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  • Original research article
  • Open Access

The impact of chronic airway disease on symptom severity and global suffering in Canadian rhinosinusitis patients

Journal of Otolaryngology - Head & Neck Surgery201847:40

https://doi.org/10.1186/s40463-018-0287-6

  • Received: 10 January 2018
  • Accepted: 21 May 2018
  • Published:

Abstract

Background

Patients with Chronic Rhinosinusitis (CRS) can suffer from a significant decline in their quality of life. CRS patients have a high prevalence of comorbid conditions and it is important to understand the impact of these conditions on their CRS-related quality of life. This study measures the impacts of chronic pulmonary comorbidities on quality of life, pain, and depression scores among patients with CRS awaiting Endoscopic Sinus Surgery (ESS).

Methods

This study is based on cross-sectional analysis of prospectively collected patient-reported outcome data collected pre-operatively from patients waiting for ESS. Surveys were administered to patients to assess sino-nasal morbidity (SNOT-22), depression and pain. The impact of pulmonary comorbidity on SNOT-22 scores, pain and depression was measured.

Results

Two hundred fifthy-three patients were included in the study, 91 with chronic pulmonary comorbidity. The mean SNOT-22 scores were significantly higher among patients with chronic pulmonary comorbidities than among patients without (37 and 48, respectively). This difference is large enough to be clinically significant. Patients with chronic pulmonary comorbidities reported slightly higher depression scores than those without.

Conclusions

This study found that among CRS patients waiting for ESS, chronic pulmonary comorbidities are strongly associated with significantly higher symptom burden.

Keywords

  • Endoscopic sinus surgery
  • Comorbidities
  • Quality of life
  • Unified airway

Background

At least 5 % of Canadians suffer from Chronic Rhinosinusitis (CRS) [1, 2]. Patients with CRS may experience significant facial pain, nasal congestion, nasal discharge and, or a reduction in their sense of smell [3]. Relative to other chronic diseases, it is estimated that the quality-of-life burden of patients with CRS is comparable to diseases such as congestive heart failure, chronic obstructive pulmonary disease (COPD), angina, and back pain [4]. This decrease in quality of life is the reason patients seek treatment and the goal of treatment is to decrease this symptom burden. In order to better triage and treat CRS patients, we need to identify and explore what factors negatively affect these patients’ quality of life.

Patients with CRS are known to have a significantly higher prevalence of comorbid conditions [5], most commonly asthma and chronic pulmonary diseases [1]. Additionally, the concept of a united airway theory connects disorders of the lower and upper respiratory tract, prompting clinicians to consider the impact of respiratory pathology when managing CRS [6]. It is therefore likely that lower airway diseases will have an effect on the symptomatology of CRS patients. It is important to elaborate on the effect that lower respiratory conditions have on CRS patients, so that identification of these comorbidities will prompt clinicians to treat these patients appropriately and thoroughly.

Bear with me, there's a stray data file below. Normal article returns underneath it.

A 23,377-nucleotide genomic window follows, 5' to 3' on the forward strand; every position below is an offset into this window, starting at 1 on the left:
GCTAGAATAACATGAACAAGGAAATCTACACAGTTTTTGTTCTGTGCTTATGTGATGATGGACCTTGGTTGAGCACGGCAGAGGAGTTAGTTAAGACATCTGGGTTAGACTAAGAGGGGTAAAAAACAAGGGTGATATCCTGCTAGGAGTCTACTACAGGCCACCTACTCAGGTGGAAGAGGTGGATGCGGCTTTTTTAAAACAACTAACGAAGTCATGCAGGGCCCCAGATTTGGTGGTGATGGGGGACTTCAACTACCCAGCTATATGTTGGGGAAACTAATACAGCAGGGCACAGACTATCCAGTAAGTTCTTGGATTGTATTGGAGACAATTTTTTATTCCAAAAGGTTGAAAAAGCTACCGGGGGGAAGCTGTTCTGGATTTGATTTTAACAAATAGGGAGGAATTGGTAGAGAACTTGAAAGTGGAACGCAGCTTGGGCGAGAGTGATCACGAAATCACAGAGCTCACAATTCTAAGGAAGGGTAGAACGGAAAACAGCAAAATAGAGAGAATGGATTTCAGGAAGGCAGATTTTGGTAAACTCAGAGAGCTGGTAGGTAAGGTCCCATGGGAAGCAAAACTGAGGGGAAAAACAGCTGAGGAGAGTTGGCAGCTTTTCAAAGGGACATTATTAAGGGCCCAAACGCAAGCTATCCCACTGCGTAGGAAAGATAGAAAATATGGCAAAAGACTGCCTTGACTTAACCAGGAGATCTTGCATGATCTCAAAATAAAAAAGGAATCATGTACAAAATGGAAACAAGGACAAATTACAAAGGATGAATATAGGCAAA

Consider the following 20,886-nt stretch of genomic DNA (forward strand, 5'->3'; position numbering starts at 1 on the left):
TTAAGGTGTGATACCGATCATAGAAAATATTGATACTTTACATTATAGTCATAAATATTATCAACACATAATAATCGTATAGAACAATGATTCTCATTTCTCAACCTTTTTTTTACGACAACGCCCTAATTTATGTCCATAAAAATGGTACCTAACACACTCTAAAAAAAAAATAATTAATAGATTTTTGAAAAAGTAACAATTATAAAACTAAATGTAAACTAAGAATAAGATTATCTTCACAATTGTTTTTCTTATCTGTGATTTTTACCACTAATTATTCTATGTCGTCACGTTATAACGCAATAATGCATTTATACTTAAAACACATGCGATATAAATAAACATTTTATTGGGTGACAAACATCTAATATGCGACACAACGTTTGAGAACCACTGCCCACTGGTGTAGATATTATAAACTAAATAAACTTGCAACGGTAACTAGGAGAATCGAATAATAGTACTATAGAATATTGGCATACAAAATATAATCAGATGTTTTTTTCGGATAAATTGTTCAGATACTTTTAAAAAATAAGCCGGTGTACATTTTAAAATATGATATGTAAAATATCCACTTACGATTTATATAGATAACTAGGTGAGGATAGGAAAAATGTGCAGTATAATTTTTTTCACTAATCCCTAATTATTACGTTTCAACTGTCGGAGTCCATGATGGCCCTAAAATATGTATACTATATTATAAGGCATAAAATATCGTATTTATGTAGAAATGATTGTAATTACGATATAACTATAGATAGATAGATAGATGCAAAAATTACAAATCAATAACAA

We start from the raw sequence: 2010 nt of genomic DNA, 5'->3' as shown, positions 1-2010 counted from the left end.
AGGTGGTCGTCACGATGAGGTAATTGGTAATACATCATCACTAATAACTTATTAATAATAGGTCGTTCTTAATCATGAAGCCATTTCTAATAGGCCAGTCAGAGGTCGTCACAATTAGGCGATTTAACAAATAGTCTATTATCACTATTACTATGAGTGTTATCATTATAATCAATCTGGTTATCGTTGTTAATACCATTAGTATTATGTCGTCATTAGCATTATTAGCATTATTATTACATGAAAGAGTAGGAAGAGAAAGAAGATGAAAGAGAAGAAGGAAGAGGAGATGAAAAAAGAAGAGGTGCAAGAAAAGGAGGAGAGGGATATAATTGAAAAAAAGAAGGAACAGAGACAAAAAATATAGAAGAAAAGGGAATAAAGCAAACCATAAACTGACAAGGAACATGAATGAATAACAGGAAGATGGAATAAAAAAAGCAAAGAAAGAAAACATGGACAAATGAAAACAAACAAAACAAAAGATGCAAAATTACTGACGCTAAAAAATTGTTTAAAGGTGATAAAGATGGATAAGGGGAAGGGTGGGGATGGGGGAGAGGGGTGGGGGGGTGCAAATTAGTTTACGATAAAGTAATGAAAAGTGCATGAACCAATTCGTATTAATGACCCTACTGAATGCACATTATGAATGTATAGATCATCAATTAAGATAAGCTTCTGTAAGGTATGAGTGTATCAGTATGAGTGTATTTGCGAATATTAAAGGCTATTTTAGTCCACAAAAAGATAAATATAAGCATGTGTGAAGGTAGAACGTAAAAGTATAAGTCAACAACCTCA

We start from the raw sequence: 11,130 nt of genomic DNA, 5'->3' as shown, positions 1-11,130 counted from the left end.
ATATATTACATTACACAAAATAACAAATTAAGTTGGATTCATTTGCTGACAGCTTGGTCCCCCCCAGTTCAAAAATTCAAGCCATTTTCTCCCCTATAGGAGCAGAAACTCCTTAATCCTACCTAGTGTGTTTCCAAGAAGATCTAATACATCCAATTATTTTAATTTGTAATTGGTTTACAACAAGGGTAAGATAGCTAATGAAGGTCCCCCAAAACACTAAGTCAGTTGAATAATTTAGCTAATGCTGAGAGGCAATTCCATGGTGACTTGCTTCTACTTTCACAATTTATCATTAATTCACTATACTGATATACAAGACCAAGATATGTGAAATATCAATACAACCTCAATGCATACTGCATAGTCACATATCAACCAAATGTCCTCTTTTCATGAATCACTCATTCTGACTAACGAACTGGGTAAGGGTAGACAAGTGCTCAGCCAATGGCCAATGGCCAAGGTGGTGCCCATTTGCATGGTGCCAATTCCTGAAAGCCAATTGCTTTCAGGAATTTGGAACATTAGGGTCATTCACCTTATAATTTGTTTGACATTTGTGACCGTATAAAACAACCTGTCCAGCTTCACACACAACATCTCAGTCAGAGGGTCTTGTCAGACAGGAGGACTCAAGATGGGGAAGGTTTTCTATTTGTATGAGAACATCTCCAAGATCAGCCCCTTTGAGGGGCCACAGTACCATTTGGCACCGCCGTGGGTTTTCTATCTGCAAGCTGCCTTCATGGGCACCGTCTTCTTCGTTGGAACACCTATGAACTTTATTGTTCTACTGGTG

There is evidence that correlates lower airway disease severity with radiological CRS severity [7]. However, radiologic evidence does not correlate well with clinical symptoms, thus cannot necessarily be used as an indication of symptom burden. Clinical management of CRS is based on disease symptoms and not physical or radiologic findings. Presently, although generally assumed, we do not have much evidence that lower airway disease impacts quality of life, pain, sinonasal symptoms, or depression in CRS patients. Thus, the primary objective of this study is to measure the relationship between chronic pulmonary comorbidities and patients’ sino-nasal symptom severity, pain and depression prior to Endoscopic Sinus Surgery (ESS).

Research on CRS is underrepresented in the literature when taking into account the clinical burden of disease compared to other chronic illnesses such as asthma or diabetes [8]. Dissemination of this information will provide a better understanding of this relationship and thus a more holistic understanding of CRS patients. This information will help inform all aspects of patient management, including: involvement of multidisciplinary teams, identification and management of specific symptoms, and triage decisions about patients who may most benefit from ESS.

Methods

This study is a prospective cross sectional analysis of patient reported outcomes. Consecutive new patients diagnosed with chronic rhinosinusitis by two tertiary care rhinologists in the Vancouver Coastal Health Authority were prospectively identified. To target patients with quality of life impact from CRS, the patients who failed medical management and consented for endoscopic sinus surgery were recruited for the study. Data collection was initiated in September 2012 and ended April 2016. This study is approved by the University of British Columbia’s Behavioural Research Ethics Board.